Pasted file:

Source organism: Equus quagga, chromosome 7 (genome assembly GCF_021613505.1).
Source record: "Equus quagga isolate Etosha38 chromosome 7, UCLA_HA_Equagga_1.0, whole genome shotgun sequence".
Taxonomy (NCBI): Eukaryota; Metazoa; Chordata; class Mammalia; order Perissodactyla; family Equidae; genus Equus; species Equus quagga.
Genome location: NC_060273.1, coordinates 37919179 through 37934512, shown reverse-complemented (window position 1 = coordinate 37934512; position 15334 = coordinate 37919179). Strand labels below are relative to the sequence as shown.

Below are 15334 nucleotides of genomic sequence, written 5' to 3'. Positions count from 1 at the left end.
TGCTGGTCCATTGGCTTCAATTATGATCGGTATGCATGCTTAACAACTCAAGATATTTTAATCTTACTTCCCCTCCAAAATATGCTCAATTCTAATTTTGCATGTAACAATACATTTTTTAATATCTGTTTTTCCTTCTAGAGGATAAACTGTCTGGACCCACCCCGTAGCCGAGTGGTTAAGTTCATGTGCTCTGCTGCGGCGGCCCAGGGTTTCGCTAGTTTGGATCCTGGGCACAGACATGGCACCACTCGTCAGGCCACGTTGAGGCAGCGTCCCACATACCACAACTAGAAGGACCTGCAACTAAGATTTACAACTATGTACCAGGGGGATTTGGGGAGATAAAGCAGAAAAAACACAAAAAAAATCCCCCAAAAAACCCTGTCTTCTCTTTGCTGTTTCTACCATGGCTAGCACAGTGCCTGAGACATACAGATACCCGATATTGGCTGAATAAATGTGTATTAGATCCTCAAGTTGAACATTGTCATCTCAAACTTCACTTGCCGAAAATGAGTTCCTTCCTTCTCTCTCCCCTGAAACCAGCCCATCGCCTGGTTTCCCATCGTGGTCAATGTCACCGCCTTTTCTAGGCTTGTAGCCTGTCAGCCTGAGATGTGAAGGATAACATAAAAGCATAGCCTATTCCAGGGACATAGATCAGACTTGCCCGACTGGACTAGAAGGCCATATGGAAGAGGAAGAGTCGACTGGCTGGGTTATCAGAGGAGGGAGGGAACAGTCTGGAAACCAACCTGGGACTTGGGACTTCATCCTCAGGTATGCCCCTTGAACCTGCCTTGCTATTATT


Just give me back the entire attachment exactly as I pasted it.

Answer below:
Source organism: Equus quagga, chromosome 7 (genome assembly GCF_021613505.1).
Source record: "Equus quagga isolate Etosha38 chromosome 7, UCLA_HA_Equagga_1.0, whole genome shotgun sequence".
Taxonomy (NCBI): Eukaryota; Metazoa; Chordata; class Mammalia; order Perissodactyla; family Equidae; genus Equus; species Equus quagga.
Genome location: NC_060273.1, coordinates 37919179 through 37934512, shown reverse-complemented (window position 1 = coordinate 37934512; position 15334 = coordinate 37919179). Strand labels below are relative to the sequence as shown.

Below are 15334 nucleotides of genomic sequence, written 5' to 3'. Positions count from 1 at the left end.
TGCTGGTCCATTGGCTTCAATTATGATCGGTATGCATGCTTAACAACTCAAGATATTTTAATCTTACTTCCCCTCCAAAATATGCTCAATTCTAATTTTGCATGTAACAATACATTTTTTAATATCTGTTTTTCCTTCTAGAGGATAAACTGTCTGGACCCACCCCGTAGCCGAGTGGTTAAGTTCATGTGCTCTGCTGCGGCGGCCCAGGGTTTCGCTAGTTTGGATCCTGGGCACAGACATGGCACCACTCGTCAGGCCACGTTGAGGCAGCGTCCCACATACCACAACTAGAAGGACCTGCAACTAAGATTTACAACTATGTACCAGGGGGATTTGGGGAGATAAAGCAGAAAAAACACAAAAAAAATCCCCCAAAAAACCCTGTCTTCTCTTTGCTGTTTCTACCATGGCTAGCACAGTGCCTGAGACATACAGATACCCGATATTGGCTGAATAAATGTGTATTAGATCCTCAAGTTGAACATTGTCATCTCAAACTTCACTTGCCGAAAATGAGTTCCTTCCTTCTCTCTCCCCTGAAACCAGCCCATCGCCTGGTTTCCCATCGTGGTCAATGTCACCGCCTTTTCTAGGCTTGTAGCCTGTCAGCCTGAGATGTGAAGGATAACATAAAAGCATAGCCTATTCCAGGGACATAGATCAGACTTGCCCGACTGGACTAGAAGGCCATATGGAAGAGGAAGAGTCGACTGGCTGGGTTATCAGAGGAGGGAGGGAACAGTCTGGAAACCAACCTGGGACTTGGGACTTCATCCTCAGGTATGCCCCTTGAACCTGCCTTGCTATTATT